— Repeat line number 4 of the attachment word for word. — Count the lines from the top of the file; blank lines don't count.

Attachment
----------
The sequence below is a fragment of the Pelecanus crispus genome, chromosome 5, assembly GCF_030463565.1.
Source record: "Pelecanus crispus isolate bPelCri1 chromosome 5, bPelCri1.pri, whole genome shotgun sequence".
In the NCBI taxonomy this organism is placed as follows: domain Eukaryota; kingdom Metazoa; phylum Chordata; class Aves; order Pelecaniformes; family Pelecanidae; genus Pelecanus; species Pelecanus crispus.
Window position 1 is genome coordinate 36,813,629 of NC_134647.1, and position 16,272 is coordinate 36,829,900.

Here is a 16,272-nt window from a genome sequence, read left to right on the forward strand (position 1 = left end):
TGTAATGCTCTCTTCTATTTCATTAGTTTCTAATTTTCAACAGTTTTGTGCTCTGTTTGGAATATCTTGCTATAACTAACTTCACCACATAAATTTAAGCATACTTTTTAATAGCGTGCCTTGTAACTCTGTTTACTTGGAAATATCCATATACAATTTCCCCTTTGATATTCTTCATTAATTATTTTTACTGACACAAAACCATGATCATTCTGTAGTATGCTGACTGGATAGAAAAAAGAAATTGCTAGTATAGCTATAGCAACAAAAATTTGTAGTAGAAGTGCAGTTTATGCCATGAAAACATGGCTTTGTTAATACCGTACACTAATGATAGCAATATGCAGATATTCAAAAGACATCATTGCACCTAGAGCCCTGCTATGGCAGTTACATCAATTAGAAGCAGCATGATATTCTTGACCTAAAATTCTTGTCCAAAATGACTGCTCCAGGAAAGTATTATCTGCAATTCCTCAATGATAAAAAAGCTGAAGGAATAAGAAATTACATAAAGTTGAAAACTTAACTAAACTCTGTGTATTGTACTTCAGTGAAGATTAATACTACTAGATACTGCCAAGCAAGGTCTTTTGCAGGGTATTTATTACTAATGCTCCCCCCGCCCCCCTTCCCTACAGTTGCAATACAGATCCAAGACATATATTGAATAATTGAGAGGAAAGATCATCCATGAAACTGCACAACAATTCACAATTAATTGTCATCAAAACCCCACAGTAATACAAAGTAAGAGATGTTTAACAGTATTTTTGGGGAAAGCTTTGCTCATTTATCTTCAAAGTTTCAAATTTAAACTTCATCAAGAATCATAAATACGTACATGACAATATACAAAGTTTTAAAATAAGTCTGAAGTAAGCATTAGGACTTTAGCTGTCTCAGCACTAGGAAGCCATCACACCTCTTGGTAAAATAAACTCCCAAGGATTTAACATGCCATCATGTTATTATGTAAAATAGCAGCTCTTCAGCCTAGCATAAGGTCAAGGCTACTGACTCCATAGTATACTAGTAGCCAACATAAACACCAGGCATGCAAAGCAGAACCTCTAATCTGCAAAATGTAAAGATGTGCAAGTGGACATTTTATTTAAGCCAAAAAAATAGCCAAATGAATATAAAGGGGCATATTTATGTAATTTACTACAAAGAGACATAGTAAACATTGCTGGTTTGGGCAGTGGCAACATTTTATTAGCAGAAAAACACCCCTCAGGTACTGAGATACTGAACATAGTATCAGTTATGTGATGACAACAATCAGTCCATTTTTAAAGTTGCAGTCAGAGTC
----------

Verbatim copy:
Window position 1 is genome coordinate 36,813,629 of NC_134647.1, and position 16,272 is coordinate 36,829,900.